I initially assumed that the reason to the skew faces was a result of curvilinear properties of the lens, but JohannesD pointed out in the comments that it could be due to rectilinearity itself since the corners get "stretched". Unfortunately both of these explanations causes skewness but they are different kinds. Without an image as an example I'm discussing both alternatives.
Possibility 1: Barrel distortion
What you're seeing could be a case of barrel distortion. Its common among fisheye lenses since they capture an hemispherical image and therefore utilizes this distortion in order to transfer an arbitrarily wide view into the final curvilinear image. Unfortunately since the mapping function can't be linear the objects in certain areas (in this case the edges of the photos, corresponding to objects at a large angle from the optical axis) get distorted.
I don't know if this is a problem with most smartphone cameras but since they tend to have a fixed wide angle lens I suppose it could be a common trait. The severity of the distortion is related to the quality of the lens of course but given a really wide lens the barrel effect is unavoidable. The fisheye lens that I use for my DSLRs costs around $1000 and that's probably more than your phone but it still suffers from this distortion by design to achieve the almost 180 degree image. Rectilinear wide angle lenses can be more or less well corrected and just the fact that the lens is designed for a DSLR/SLR is not a guarantee for barrel distortion free performance. Cheap lenses tend to not correct this as well as more expensive ones.
If you're not happy with the result you can correct for it to some extent by remapping to a "rectilinear perspective" like below (this image probably has far greater distortion than yours but it serves well for demonstration purposes). That will have some consequences though. The image quality will suffer since pixels are morphed. Also the final result will be somewhat cropped since remapping of a rectangular curvilinear image to a rectilinear will result in a non rectangular image and when cropped to a rectangular shape certain parts of the image will be removed (look at the upper part of the rightmost glass windows of both images and you'll see some parts are missing from the lower image).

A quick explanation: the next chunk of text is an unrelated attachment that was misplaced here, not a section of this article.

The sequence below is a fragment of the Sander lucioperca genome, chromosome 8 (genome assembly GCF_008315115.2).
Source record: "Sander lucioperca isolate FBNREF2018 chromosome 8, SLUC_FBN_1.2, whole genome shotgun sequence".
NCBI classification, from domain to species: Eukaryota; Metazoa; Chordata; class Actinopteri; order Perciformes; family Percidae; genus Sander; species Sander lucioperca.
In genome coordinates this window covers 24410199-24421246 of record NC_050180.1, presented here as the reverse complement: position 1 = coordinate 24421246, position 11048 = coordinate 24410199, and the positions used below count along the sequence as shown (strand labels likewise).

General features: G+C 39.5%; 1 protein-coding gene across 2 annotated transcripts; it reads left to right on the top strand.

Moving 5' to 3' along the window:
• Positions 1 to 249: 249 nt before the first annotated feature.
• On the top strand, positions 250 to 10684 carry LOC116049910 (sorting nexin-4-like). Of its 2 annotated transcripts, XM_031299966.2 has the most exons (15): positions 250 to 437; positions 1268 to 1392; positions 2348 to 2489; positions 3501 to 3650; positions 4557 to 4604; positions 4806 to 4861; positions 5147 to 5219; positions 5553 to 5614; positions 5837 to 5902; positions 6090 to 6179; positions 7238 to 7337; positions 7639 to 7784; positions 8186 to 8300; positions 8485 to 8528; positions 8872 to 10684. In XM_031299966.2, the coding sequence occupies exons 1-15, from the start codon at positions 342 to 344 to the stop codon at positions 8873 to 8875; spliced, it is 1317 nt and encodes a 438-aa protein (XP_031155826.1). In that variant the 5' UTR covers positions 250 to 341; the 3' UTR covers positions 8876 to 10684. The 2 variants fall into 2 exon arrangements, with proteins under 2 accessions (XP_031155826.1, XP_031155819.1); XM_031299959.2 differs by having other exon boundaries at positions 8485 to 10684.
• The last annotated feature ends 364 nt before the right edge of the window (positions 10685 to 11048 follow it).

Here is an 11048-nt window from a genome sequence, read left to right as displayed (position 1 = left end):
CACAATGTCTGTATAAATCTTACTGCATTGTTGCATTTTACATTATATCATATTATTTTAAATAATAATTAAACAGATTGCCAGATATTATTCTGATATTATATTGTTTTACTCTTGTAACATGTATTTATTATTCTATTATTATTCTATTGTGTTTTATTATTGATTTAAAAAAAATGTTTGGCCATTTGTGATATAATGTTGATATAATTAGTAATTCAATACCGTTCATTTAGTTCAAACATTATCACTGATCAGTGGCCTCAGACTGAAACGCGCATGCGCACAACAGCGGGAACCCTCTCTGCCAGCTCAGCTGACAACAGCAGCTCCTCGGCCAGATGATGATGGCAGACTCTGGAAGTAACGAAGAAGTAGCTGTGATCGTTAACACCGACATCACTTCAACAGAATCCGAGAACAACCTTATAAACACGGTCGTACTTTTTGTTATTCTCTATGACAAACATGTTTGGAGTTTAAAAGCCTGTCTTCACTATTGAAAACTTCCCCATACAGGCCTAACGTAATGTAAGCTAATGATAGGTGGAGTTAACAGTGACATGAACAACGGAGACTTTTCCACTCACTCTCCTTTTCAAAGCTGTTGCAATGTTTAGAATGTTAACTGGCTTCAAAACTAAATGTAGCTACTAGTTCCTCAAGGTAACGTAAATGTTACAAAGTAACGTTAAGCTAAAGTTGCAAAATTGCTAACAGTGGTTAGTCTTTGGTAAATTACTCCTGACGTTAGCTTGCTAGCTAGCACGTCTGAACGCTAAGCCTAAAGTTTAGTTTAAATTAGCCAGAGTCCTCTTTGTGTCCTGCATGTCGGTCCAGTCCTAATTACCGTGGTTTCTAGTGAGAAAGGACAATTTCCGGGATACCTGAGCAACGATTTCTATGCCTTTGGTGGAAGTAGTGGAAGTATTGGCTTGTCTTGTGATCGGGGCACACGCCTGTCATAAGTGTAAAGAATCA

In order to perform this technique you'll also have to know how the lens you're using distorts the image. That can be done by photographing a grid and calculate the distortion from the image (like the one above) or use an already existing profile someone else has created. Such profiles exists for most current DSLR lenses but not for most smartphones. Also the final result may not be what you're looking for since the quality will be decreased.
Possibility 2: Rectilinearity itself
Ironically the explanation can be the exact opposite. Look at the lower picture that was corrected and note that the corners get stretched. This is an unavoidable result of a rectilinear transformation and also causes faces to end up skew in those areas. Depending on where the subjects are situated in the frame these distortions can look worse that the curvilinear ones.
How can I minimize these distortions?
Unfortunately wide angle lenses are problematic and far from the centre both the curvilinear and rectilinear representation distort the image but in different ways. The curvilinear image keeps angles and shaped locally but straight lines will bend. The rectilinear keep lines straight at the cost of angles.
If you're in need of images with minimal distortion taken with the smartphone you can always crop them and while composing them know not to place important parts near the edges. There are also great answers to this question about avoiding distortions with a slightly wide lens.